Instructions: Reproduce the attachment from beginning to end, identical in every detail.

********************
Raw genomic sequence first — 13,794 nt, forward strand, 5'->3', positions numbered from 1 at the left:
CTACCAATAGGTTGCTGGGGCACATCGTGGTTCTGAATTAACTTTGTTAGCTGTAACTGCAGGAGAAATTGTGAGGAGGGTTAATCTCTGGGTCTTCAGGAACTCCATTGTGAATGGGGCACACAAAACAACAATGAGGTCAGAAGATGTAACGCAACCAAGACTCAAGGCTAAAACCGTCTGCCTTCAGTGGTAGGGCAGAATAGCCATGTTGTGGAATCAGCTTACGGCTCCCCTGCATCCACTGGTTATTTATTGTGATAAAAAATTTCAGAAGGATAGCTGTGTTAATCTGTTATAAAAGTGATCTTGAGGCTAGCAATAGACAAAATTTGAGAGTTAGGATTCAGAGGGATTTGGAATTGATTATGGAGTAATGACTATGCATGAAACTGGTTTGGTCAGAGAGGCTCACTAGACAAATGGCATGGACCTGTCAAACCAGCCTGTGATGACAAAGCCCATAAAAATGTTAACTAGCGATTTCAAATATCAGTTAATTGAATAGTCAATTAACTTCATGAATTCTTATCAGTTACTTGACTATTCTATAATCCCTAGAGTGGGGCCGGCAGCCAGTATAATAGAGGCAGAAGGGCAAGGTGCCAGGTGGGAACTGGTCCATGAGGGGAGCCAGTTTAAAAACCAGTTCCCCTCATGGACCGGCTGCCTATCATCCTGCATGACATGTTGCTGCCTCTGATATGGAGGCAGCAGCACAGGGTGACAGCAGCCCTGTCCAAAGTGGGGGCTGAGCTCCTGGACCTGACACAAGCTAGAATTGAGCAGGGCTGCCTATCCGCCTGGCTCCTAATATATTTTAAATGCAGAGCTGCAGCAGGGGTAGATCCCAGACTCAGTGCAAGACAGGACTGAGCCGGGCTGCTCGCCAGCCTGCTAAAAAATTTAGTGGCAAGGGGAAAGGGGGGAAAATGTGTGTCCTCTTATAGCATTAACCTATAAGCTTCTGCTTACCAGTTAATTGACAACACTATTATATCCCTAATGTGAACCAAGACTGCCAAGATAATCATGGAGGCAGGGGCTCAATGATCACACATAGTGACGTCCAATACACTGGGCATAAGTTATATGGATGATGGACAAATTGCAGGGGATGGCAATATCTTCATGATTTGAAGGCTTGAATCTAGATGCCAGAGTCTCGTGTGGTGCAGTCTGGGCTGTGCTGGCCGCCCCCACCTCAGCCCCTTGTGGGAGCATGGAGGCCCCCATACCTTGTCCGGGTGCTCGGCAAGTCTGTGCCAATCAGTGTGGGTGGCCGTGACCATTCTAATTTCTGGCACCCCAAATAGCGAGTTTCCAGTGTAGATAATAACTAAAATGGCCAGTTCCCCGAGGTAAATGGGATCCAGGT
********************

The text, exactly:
Raw genomic sequence first — 13,794 nt, forward strand, 5'->3', positions numbered from 1 at the left:
CTACCAATAGGTTGCTGGGGCACATCGTGGTTCTGAATTAACTTTGTTAGCTGTAACTGCAGGAGAAATTGTGAGGAGGGTTAATCTCTGGGTCTTCAGGAACTCCATTGTGAATGGGGCACACAAAACAACAATGAGGTCAGAAGATGTAACGCAACCAAGACTCAAGGCTAAAACCGTCTGCCTTCAGTGGTAGGGCAGAATAGCCATGTTGTGGAATCAGCTTACGGCTCCCCTGCATCCACTGGTTATTTATTGTGATAAAAAATTTCAGAAGGATAGCTGTGTTAATCTGTTATAAAAGTGATCTTGAGGCTAGCAATAGACAAAATTTGAGAGTTAGGATTCAGAGGGATTTGGAATTGATTATGGAGTAATGACTATGCATGAAACTGGTTTGGTCAGAGAGGCTCACTAGACAAATGGCATGGACCTGTCAAACCAGCCTGTGATGACAAAGCCCATAAAAATGTTAACTAGCGATTTCAAATATCAGTTAATTGAATAGTCAATTAACTTCATGAATTCTTATCAGTTACTTGACTATTCTATAATCCCTAGAGTGGGGCCGGCAGCCAGTATAATAGAGGCAGAAGGGCAAGGTGCCAGGTGGGAACTGGTCCATGAGGGGAGCCAGTTTAAAAACCAGTTCCCCTCATGGACCGGCTGCCTATCATCCTGCATGACATGTTGCTGCCTCTGATATGGAGGCAGCAGCACAGGGTGACAGCAGCCCTGTCCAAAGTGGGGGCTGAGCTCCTGGACCTGACACAAGCTAGAATTGAGCAGGGCTGCCTATCCGCCTGGCTCCTAATATATTTTAAATGCAGAGCTGCAGCAGGGGTAGATCCCAGACTCAGTGCAAGACAGGACTGAGCCGGGCTGCTCGCCAGCCTGCTAAAAAATTTAGTGGCAAGGGGAAAGGGGGGAAAATGTGTGTCCTCTTATAGCATTAACCTATAAGCTTCTGCTTACCAGTTAATTGACAACACTATTATATCCCTAATGTGAACCAAGACTGCCAAGATAATCATGGAGGCAGGGGCTCAATGATCACACATAGTGACGTCCAATACACTGGGCATAAGTTATATGGATGATGGACAAATTGCAGGGGATGGCAATATCTTCATGATTTGAAGGCTTGAATCTAGATGCCAGAGTCTCGTGTGGTGCAGTCTGGGCTGTGCTGGCCGCCCCCACCTCAGCCCCTTGTGGGAGCATGGAGGCCCCCATACCTTGTCCGGGTGCTCGGCAAGTCTGTGCCAATCAGTGTGGGTGGCCGTGACCATTCTAATTTCTGGCACCCCAAATAGCGAGTTTCCAGTGTAGATAATAACTAAAATGGCCAGTTCCCCGAGGTAAATGGGATCCAGGT